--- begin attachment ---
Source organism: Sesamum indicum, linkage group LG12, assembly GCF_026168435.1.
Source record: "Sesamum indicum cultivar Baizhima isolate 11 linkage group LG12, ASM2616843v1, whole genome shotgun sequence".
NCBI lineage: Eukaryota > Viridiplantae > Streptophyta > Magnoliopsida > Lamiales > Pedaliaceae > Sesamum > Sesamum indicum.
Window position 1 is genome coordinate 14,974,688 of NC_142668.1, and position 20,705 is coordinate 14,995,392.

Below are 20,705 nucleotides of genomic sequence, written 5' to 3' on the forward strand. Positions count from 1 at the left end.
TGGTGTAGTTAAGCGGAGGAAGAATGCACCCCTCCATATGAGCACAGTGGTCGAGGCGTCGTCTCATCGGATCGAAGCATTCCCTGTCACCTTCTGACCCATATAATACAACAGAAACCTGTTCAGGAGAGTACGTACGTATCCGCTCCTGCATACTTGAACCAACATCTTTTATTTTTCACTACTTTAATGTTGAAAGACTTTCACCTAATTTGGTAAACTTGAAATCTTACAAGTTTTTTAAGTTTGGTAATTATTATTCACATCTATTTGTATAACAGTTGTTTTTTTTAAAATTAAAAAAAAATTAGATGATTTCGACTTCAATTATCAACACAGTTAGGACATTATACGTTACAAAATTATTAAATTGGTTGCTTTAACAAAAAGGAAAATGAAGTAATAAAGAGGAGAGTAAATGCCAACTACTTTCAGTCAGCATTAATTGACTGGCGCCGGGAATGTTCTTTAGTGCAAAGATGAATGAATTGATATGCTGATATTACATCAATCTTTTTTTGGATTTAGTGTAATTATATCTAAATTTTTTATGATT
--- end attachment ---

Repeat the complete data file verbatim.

Source organism: Sesamum indicum, linkage group LG12, assembly GCF_026168435.1.
Source record: "Sesamum indicum cultivar Baizhima isolate 11 linkage group LG12, ASM2616843v1, whole genome shotgun sequence".
NCBI lineage: Eukaryota > Viridiplantae > Streptophyta > Magnoliopsida > Lamiales > Pedaliaceae > Sesamum > Sesamum indicum.
Window position 1 is genome coordinate 14,974,688 of NC_142668.1, and position 20,705 is coordinate 14,995,392.

Below are 20,705 nucleotides of genomic sequence, written 5' to 3' on the forward strand. Positions count from 1 at the left end.
TGGTGTAGTTAAGCGGAGGAAGAATGCACCCCTCCATATGAGCACAGTGGTCGAGGCGTCGTCTCATCGGATCGAAGCATTCCCTGTCACCTTCTGACCCATATAATACAACAGAAACCTGTTCAGGAGAGTACGTACGTATCCGCTCCTGCATACTTGAACCAACATCTTTTATTTTTCACTACTTTAATGTTGAAAGACTTTCACCTAATTTGGTAAACTTGAAATCTTACAAGTTTTTTAAGTTTGGTAATTATTATTCACATCTATTTGTATAACAGTTGTTTTTTTTAAAATTAAAAAAAAATTAGATGATTTCGACTTCAATTATCAACACAGTTAGGACATTATACGTTACAAAATTATTAAATTGGTTGCTTTAACAAAAAGGAAAATGAAGTAATAAAGAGGAGAGTAAATGCCAACTACTTTCAGTCAGCATTAATTGACTGGCGCCGGGAATGTTCTTTAGTGCAAAGATGAATGAATTGATATGCTGATATTACATCAATCTTTTTTTGGATTTAGTGTAATTATATCTAAATTTTTTATGATT